Published: 18th Mar 2011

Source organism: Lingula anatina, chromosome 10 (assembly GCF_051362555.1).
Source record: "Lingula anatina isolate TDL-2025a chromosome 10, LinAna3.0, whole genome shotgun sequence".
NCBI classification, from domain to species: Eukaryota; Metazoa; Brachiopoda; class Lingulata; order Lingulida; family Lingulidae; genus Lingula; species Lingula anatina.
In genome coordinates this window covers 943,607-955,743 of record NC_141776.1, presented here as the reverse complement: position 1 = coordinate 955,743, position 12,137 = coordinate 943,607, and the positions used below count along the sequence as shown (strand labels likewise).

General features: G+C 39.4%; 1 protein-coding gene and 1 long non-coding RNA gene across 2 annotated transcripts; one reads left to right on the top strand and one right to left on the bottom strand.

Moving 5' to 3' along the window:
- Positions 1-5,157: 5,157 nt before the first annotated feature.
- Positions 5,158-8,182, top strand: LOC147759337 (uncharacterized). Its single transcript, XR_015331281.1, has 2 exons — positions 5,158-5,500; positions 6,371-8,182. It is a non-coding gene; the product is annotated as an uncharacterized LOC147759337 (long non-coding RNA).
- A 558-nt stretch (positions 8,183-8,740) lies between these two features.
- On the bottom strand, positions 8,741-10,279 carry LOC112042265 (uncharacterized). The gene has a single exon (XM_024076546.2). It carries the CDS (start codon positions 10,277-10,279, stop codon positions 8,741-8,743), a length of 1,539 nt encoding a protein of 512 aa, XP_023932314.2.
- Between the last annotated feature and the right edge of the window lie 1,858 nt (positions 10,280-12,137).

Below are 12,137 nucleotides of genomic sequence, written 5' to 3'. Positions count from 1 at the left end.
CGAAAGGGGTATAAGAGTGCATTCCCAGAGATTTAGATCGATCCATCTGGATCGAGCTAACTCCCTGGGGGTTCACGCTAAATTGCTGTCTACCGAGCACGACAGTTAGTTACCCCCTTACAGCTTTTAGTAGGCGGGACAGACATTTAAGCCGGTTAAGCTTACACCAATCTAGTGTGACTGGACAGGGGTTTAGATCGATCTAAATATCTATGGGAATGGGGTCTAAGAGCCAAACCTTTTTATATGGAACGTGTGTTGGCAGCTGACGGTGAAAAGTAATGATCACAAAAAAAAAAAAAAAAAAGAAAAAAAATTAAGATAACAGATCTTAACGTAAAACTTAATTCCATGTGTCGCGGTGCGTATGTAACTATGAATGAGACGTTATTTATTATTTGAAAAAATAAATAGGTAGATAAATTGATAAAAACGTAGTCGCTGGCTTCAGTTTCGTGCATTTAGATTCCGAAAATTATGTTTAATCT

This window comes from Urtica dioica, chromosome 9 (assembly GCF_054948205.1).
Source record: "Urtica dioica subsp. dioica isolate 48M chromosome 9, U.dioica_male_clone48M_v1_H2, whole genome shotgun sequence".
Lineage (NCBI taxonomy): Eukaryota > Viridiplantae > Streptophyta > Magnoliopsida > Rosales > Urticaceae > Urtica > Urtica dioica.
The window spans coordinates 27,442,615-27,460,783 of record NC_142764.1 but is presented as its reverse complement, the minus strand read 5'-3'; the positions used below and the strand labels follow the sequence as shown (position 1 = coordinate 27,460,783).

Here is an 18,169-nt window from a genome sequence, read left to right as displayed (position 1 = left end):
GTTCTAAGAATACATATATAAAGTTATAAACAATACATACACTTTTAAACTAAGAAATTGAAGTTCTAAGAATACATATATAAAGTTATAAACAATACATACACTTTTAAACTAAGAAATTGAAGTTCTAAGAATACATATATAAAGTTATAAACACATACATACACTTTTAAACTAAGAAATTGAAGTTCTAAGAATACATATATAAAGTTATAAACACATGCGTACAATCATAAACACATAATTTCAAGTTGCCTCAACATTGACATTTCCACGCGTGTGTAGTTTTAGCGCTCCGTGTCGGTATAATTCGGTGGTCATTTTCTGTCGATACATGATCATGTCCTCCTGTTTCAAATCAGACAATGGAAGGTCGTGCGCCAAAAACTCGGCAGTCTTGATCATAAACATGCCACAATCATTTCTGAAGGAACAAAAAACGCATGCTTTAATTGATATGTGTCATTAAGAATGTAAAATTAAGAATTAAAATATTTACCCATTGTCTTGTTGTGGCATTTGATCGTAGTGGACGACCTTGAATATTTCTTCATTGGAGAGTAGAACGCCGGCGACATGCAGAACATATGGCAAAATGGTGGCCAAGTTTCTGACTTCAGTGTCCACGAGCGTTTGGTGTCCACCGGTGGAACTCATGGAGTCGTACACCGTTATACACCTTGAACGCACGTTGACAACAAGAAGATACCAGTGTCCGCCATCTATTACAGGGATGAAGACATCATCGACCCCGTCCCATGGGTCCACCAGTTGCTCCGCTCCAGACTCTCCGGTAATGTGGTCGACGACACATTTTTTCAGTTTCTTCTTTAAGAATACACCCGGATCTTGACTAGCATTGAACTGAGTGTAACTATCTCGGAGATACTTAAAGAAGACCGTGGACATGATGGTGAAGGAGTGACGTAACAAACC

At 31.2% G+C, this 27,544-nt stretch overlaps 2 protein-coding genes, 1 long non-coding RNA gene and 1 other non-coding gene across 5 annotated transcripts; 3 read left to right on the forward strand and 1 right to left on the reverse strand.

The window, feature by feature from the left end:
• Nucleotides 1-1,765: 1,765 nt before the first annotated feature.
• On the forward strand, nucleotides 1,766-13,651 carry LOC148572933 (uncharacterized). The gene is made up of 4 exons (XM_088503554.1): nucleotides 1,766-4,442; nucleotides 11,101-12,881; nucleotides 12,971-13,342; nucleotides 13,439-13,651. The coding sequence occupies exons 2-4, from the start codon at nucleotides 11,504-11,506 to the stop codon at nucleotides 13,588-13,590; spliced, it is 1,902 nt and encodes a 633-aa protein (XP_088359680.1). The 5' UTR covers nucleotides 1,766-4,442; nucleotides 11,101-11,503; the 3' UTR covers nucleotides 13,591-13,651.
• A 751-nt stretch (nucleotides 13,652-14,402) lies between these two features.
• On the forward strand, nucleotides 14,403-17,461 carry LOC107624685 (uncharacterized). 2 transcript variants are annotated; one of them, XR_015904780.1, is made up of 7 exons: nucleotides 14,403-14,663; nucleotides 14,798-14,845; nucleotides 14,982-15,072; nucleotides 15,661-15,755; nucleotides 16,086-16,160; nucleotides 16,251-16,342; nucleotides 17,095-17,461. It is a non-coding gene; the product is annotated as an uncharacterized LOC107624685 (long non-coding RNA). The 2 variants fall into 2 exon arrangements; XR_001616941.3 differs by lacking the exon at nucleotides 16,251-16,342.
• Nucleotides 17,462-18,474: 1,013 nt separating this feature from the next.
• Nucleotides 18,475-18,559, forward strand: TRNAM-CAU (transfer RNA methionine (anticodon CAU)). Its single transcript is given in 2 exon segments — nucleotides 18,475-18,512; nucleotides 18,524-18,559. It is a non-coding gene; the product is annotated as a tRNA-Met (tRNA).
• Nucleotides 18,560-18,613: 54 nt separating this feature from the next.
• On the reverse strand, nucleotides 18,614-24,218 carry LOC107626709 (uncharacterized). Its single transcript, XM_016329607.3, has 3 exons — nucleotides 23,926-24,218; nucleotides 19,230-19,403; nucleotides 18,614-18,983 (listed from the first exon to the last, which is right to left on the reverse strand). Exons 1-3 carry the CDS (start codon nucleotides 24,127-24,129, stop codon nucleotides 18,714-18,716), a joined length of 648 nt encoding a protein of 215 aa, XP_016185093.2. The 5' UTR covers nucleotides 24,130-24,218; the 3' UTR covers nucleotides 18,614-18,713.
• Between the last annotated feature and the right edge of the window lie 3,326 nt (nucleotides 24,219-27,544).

Poverty in Toronto’s residential tower blocks has become so concentrated that campaigners are pushing for action before they reach the point of no return. Clare Goff reports High-rise apartments have long been associated with poverty. But in the Canadian city of Toronto, concentrations of ‘vertical poverty’ have risen in the last 25 years in line with declining incomes and rising housing costs. In a new study, local charity United Way Toronto considers the impact of greater concentrations of poverty on housing stock and communities and highlights the success of a partnership approach to turning around blighted areas. Can Britain learn lessons from how Canada’s largest city is dealing with a growing affordability gap? Despite overall material increases in the last 30 years the gap between rich and poor has grown. Poverty has become concentrated, a fact that can be mapped physically in many cities across the UK and around the … (To read the full article, subscribe below)